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Friday, 22 June 2012

The beauty of Scrivener


After using it for a trial period, I’ve taken the plunge and purchased Scrivener – a great tool for writers that makes Word seem a redundant way of creating everything from novels and academic dissertations to plays and scripts.

I first used it to write a stage play and quickly discovered there are a number of different templates depending on what sort of writing you’re doing. 
When you start a new project the menu offers a variety of formats for stage, film and radio plays as well as novels and short stories. It’s easy to create your own templates too so you write exactly the way you want to write. 


Like other script-writing software, Scrivener remembers your characters’ names so you don’t have to type them in each time. Simple keyboard shortcuts enable you to go into capitals or change where you type on the page depending on whether you’re adding stage directions, action, characters or dialogue.

Fair enough. But where Scrivener scores top marks is in its ability to store everything you need for the project you’re working on in one place and put it all just a mouse click away. I found the enormous benefits of this when I recently re-discovered a book I was writing about my childhood in the back streets of Birmingham. I had abandoned the project because I had tons of information – photos, records, artwork, scraps of unfinished writing - scattered everywhere and it was proving more than a little unmanageable.
Everything can be added to reference folders.
Here's some of my artwork that I may include in the finished book.
Using Scrivener I am able to bring it all together and organise everything to make it totally accessible. Scrivener has two main panes – a binder on the left containing folders and text files and the main writing screen which doubles as a corkboard to show you the contents of each folder.  You can also add an information window on the right for keeping notes.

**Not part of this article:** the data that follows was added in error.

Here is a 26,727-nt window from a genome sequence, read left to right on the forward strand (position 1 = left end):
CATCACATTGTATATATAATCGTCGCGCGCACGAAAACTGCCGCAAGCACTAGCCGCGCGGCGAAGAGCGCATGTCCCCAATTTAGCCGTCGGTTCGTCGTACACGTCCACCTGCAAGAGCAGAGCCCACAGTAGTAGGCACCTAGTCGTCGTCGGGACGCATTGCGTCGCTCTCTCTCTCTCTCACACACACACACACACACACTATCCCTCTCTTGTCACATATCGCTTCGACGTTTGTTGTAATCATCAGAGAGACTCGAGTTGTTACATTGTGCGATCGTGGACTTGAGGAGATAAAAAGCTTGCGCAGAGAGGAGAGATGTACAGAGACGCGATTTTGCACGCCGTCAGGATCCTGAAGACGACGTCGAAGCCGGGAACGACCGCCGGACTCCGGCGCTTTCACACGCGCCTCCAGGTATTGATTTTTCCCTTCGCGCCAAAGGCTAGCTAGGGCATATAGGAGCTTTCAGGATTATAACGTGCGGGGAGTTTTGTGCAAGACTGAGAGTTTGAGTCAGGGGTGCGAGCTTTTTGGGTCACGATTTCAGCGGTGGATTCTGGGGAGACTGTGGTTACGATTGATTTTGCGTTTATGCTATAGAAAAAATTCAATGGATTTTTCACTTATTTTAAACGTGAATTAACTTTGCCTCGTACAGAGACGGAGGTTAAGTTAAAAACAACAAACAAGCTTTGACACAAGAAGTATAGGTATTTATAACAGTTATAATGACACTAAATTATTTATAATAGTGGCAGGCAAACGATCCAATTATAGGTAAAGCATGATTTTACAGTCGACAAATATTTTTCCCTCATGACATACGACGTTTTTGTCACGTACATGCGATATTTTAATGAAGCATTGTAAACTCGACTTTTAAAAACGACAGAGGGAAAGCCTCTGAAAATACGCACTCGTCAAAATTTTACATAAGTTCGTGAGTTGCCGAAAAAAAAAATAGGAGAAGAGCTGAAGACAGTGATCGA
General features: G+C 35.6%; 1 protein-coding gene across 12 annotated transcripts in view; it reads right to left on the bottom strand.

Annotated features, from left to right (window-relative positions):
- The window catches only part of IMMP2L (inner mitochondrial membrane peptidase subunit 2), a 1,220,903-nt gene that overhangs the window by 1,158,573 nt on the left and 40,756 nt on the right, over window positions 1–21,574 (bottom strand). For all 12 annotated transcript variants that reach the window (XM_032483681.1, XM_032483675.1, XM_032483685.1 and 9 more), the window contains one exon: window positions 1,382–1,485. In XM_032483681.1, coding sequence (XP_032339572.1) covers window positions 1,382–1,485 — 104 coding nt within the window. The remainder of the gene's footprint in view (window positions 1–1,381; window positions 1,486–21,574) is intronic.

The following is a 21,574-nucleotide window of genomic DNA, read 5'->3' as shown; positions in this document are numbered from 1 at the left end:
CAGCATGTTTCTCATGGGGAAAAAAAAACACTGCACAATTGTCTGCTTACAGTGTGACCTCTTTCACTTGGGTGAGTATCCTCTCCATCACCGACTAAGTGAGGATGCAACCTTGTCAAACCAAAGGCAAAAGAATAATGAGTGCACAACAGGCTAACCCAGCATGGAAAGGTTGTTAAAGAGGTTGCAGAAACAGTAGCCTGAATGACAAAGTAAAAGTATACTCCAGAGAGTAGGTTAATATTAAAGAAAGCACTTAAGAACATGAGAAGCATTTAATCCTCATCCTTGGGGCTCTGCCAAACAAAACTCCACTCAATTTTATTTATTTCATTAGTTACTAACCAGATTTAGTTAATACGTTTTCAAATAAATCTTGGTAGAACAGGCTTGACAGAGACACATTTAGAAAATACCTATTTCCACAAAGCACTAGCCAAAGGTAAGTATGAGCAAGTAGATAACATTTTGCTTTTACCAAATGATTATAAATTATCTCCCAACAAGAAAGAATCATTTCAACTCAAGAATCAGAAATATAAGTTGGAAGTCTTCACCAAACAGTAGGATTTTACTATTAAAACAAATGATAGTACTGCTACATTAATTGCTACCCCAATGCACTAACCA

The corkboard  provides a useful overview of chapters,
characters, settings and scenes

It was easy importing my draft chapters and putting them into a folder. Then it was just a case of creating folders for all my research material – photos, maps, screengrabs images and webpages could just be dragged and dropped where I needed them.

 I was able to view each folder as an index card in corkboard mode – so draft chapters could be moved around into the order I wanted. This is also useful when planning plotlines for a novel or script, or creating characters or settings.

Photos and other images can be viewed in groups or individually. 

By splitting the screen I am able to view my research material as I write. So I can look at mind maps I have created around various topics and expand on these to create new sections of the book. The beauty of it is I am able to write as many documents as I like, then re-arrange them to make a chapter.
Scrivener also backs up my work automatically so I don’t have to worry about losing anything. There’s a snapshot feature too which keeps a copy of a draft that I can refer back to if things go haywire and I need a quick look at an earlier version.
When I finally finish my book – and it won’t be anytime soon, I can tell you because memories spark more memories – I can export my finished work to Word, or better still use the Compile feature which enables me to use one of the templates for exporting to eBook or Kindle.

Scrivener has loads more features – and it’s available for Mac or Windows as a 30 day free trial. Just click on the link below. I should add that I am in no way associated with the makers of Scrivener – just a keen fan of their product. It's a writing tool designed by writers for writers.

Download free trial of Scrivener here: http://www.literatureandlatte.com/scrivener.php


Write here, write now. Scrivener.

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2 comments:

alarob said...

Thanks for a straightforward introduction to what has become an indispensable writing tool for me as well — living over in that other Birmingham.

Best of luck with your book, and I’m afraid I’m going to have to keep an eye on your blog now.

alarob said...

Thanks for a straightforward introduction to what has become an indispensable writing tool for me as well — living over in that other Birmingham.

Best of luck with your book, and I’m afraid I’m going to have to keep an eye on your blog now.